In my office, I have several artifacts that testify to my dissertation, the mammoth 640 page manuscript that changed my title, my career, my location. I am now over twenty years out from that culminating work, yet I cannot make myself discard the pieces that signify my process, that are witness to the difficulty and toil of that work. Five yellow legal pads with stiff cardboard backs held my first draft. Two huge expanding folders contain a later draft. For years I have justified keeping them because I pull them each semester to illustrate process and revision to my expository writing students. Though flipping through them twice a year is to me revisiting convolutions of thought in every crossed out line, every post it note slapped onto a page, for my students, who compose on computers, these tablets are meaningless, even archaic pre-word processing gibberish. Lately I have abandoned toting them to class. To me also they seem outdated, a chapter closed and unpublished, though twenty-three years ago they were all-absorbing.
Today, sitting in my office’s extra chair, I noticed two file boxes stacked beside me. Opening them, I found neatly lettered bibliography cards, all indexed, and dozens of scribbled note cards for the sources I used on my dissertation. All of these, of course, are sorely outdated, replaced by fresh ideas, new scholars, so these are even less justifiably kept as souvenirs. Yet instead of dumping them out into the trash can, I snapped their lids closed and replaced them on my shelf. Less than twenty years from now, no doubt, I will be abandoning this office, retiring from what has been such a great definer of my life, and there is little doubt that these will be some of the items I pack away, awaiting another ten years of basement storage until my children converge on my house and haul this accumulation away by the boxful, probably with little sifting through the contents, to sort valuable from worthless. Even if they do sift, these boxes, perhaps even the notebooks, will be considered by them to fall into the latter class, and why not? If even I question their value, what investment would they have in their preservation?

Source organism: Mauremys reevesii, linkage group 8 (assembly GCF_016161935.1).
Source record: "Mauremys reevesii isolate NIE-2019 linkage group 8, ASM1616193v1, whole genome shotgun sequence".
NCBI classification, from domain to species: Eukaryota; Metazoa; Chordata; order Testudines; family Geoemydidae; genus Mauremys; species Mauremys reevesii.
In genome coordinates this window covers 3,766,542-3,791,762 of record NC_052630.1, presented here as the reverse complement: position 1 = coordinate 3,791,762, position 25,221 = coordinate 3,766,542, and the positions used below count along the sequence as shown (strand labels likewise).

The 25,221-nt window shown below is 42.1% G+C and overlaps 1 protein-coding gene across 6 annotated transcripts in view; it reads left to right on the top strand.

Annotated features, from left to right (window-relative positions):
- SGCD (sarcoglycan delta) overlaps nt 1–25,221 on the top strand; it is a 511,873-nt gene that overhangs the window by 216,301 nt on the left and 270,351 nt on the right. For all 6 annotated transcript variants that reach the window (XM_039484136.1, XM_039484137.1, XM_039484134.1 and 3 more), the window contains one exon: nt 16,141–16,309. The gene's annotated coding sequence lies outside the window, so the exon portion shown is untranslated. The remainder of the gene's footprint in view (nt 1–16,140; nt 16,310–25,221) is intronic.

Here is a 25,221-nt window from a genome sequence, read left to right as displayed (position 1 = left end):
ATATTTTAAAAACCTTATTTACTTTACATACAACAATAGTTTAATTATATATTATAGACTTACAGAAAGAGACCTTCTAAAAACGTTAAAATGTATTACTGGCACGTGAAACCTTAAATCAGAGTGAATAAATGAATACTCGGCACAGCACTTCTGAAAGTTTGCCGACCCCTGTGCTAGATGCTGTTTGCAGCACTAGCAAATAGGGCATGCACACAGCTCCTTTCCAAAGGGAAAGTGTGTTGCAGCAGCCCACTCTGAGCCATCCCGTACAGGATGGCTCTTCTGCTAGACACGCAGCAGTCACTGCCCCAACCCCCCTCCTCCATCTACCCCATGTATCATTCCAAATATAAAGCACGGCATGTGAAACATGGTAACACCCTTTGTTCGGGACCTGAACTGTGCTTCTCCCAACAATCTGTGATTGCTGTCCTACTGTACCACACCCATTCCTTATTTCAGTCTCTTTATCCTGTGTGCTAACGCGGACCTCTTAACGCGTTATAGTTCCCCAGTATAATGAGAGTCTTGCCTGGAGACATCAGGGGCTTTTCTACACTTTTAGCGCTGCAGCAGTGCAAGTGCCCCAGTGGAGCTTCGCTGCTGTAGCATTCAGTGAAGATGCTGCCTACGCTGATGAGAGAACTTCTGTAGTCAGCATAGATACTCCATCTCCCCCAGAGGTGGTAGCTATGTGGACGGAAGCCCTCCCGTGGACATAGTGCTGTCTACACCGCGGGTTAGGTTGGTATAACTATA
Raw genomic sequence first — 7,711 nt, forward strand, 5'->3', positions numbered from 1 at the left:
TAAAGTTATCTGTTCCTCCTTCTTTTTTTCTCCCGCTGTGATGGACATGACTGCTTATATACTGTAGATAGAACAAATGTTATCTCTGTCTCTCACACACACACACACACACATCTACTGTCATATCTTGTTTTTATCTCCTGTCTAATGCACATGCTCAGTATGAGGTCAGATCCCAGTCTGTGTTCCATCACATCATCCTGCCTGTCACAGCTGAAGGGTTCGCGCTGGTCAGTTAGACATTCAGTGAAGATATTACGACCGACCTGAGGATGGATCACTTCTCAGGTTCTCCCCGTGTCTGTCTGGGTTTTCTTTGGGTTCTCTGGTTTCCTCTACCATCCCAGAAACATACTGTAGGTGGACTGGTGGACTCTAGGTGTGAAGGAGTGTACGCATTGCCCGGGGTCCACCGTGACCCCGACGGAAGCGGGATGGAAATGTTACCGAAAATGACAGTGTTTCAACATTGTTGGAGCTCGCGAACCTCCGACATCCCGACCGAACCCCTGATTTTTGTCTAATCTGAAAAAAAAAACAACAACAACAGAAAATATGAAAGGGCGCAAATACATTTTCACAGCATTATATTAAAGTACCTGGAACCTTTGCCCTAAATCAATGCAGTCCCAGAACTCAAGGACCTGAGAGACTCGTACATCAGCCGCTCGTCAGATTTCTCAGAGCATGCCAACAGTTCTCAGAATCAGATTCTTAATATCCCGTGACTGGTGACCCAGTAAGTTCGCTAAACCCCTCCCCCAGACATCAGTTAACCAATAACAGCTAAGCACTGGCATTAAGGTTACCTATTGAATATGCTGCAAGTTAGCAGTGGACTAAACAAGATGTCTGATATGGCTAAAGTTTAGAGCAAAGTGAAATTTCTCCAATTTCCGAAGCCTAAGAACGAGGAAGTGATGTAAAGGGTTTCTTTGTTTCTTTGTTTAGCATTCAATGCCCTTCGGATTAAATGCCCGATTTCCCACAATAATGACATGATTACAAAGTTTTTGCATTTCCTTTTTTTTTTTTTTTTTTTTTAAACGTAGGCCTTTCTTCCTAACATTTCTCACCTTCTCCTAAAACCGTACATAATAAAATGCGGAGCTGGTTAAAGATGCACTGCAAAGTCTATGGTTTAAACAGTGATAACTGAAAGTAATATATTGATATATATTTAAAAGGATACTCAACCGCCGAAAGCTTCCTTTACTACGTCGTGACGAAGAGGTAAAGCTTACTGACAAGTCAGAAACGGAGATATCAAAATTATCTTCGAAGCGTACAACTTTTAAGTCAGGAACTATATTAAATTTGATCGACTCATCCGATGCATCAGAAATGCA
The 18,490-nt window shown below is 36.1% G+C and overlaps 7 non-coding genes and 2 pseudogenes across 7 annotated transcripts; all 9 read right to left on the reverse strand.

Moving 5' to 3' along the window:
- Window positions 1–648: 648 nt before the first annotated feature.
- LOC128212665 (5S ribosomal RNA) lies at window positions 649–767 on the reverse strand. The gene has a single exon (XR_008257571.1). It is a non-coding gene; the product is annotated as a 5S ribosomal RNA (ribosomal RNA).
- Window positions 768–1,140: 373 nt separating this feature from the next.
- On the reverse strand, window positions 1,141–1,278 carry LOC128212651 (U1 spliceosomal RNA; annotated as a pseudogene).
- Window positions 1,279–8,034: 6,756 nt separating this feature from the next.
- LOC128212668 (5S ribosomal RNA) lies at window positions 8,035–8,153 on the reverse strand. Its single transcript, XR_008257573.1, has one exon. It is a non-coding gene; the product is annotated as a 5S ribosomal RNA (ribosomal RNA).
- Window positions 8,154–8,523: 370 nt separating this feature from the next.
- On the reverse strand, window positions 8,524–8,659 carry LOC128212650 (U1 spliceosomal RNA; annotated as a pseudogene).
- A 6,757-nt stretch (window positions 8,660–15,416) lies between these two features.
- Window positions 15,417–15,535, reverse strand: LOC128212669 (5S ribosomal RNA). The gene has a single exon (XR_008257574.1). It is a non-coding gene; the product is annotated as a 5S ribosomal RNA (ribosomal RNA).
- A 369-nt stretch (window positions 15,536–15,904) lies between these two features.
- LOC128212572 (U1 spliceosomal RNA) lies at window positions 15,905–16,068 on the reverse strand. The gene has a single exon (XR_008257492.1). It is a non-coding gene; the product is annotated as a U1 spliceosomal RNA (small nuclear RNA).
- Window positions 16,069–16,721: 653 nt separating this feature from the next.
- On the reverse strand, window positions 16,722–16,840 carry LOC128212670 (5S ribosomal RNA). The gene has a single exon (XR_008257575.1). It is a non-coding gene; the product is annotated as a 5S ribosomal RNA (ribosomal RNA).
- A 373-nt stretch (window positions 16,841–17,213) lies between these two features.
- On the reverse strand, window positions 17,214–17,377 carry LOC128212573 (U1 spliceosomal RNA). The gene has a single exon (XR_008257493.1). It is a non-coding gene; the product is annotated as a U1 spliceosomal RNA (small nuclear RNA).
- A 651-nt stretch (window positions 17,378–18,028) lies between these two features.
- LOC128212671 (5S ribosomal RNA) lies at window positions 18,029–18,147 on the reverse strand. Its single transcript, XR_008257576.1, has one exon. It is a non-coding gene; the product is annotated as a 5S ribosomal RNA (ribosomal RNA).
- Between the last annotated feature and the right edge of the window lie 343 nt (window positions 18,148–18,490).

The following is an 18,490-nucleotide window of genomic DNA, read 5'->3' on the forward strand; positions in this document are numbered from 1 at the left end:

But knowing this, still I cannot make myself throw them away. Collectively, these items represent two years of my life, nearly full time effort for a year of that period, and to throw them out would be partially erasing those years, or so it seems to me now. I realize that I am accordianed into the linear foot of shelf space they occupy, and I cannot throw myself away.